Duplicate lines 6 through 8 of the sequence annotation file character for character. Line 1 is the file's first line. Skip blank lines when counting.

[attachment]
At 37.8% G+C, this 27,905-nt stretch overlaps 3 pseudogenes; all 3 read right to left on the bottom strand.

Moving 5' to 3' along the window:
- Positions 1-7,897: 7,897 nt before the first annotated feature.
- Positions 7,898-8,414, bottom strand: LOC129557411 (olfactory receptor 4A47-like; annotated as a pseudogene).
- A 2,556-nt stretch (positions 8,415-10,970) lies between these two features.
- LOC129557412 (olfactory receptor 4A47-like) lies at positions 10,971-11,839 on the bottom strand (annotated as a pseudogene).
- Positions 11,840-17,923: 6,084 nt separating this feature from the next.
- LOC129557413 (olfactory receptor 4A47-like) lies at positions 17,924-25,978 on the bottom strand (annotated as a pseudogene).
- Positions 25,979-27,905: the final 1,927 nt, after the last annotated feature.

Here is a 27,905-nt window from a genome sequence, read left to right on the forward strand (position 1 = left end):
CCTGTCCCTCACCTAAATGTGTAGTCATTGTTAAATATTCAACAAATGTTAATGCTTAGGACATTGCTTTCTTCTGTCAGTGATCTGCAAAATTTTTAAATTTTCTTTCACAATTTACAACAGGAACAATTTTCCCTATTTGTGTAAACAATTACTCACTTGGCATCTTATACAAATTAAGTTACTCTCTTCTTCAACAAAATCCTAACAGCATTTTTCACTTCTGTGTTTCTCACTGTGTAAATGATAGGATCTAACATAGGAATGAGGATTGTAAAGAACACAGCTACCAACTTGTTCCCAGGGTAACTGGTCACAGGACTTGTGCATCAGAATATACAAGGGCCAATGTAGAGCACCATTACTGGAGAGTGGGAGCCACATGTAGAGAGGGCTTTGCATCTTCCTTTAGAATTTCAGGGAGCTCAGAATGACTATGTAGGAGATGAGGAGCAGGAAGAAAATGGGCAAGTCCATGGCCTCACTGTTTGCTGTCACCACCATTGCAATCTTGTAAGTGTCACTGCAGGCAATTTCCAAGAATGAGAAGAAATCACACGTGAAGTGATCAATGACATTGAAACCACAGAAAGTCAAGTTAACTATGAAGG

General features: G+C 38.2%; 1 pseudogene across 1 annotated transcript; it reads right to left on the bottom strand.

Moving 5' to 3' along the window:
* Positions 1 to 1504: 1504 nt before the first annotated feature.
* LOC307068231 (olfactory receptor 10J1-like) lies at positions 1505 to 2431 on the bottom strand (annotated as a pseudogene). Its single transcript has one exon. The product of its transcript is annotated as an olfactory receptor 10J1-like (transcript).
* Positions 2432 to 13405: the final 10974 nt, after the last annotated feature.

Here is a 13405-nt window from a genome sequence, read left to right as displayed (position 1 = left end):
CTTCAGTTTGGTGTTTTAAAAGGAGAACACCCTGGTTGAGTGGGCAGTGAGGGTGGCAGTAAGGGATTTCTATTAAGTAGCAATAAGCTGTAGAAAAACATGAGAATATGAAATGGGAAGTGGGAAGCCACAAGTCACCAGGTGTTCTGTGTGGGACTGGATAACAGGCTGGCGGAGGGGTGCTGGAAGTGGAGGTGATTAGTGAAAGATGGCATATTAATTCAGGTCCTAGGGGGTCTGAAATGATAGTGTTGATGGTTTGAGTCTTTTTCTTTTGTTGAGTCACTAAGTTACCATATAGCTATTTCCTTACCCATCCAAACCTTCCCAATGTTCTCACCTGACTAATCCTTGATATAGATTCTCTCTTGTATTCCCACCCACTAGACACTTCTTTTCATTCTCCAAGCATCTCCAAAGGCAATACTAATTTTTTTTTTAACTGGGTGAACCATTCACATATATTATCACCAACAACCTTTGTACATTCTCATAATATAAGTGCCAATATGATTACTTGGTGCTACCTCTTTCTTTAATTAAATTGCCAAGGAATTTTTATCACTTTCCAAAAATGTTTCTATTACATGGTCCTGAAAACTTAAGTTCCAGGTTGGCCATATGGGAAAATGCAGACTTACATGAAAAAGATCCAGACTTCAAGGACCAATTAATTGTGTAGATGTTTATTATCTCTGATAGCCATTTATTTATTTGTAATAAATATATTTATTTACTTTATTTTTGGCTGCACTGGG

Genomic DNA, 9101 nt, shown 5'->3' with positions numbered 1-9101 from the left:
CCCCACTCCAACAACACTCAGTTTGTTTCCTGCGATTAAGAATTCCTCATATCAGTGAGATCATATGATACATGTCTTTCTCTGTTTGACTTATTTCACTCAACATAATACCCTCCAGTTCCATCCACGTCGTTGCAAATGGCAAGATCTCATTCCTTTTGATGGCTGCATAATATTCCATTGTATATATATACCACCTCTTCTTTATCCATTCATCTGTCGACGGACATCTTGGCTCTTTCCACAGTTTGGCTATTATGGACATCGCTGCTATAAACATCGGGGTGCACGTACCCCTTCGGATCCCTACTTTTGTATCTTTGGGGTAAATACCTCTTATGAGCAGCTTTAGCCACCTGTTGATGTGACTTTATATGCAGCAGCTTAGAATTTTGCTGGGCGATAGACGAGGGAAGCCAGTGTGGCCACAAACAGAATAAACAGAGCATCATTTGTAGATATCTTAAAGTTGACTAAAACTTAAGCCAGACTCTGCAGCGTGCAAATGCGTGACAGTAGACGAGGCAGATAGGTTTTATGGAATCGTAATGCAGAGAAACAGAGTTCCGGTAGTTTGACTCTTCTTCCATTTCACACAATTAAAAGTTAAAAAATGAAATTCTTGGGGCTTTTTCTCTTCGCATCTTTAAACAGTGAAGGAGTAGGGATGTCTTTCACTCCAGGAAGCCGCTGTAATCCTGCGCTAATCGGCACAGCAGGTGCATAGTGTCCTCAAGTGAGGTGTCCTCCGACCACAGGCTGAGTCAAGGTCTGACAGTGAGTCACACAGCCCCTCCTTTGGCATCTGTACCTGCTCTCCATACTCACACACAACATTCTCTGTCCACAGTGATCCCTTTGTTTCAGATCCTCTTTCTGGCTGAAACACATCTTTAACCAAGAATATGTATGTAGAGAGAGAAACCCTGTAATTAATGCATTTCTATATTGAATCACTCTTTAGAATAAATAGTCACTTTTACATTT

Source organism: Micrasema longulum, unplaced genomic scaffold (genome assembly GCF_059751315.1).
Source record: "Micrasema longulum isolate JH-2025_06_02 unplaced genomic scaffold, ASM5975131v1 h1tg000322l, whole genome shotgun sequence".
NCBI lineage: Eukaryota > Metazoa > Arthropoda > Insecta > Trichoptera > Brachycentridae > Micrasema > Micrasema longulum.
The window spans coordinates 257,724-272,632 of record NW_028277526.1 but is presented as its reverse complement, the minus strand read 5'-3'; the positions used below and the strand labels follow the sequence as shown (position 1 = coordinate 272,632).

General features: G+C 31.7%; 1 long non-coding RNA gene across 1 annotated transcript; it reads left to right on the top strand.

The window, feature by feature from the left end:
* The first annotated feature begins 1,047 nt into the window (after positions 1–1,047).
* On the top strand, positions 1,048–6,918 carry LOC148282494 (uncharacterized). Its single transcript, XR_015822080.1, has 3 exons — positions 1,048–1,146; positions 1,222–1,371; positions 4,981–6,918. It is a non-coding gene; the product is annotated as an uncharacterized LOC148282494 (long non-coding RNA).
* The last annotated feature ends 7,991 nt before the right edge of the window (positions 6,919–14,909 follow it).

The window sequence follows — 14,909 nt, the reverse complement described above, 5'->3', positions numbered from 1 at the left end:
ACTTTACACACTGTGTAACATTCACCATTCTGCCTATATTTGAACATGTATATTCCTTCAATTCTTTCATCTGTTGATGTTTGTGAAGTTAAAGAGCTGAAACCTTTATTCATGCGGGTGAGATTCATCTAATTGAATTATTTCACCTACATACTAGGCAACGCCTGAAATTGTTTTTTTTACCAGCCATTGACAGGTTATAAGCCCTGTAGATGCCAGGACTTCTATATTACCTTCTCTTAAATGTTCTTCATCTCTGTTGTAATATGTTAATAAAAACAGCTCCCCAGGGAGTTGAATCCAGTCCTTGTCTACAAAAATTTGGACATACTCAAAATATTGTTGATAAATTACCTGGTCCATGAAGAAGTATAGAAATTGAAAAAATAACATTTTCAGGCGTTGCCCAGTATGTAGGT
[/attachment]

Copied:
- LOC129557412 (olfactory receptor 4A47-like) lies at positions 10,971-11,839 on the bottom strand (annotated as a pseudogene).
- Positions 11,840-17,923: 6,084 nt separating this feature from the next.
- LOC129557413 (olfactory receptor 4A47-like) lies at positions 17,924-25,978 on the bottom strand (annotated as a pseudogene).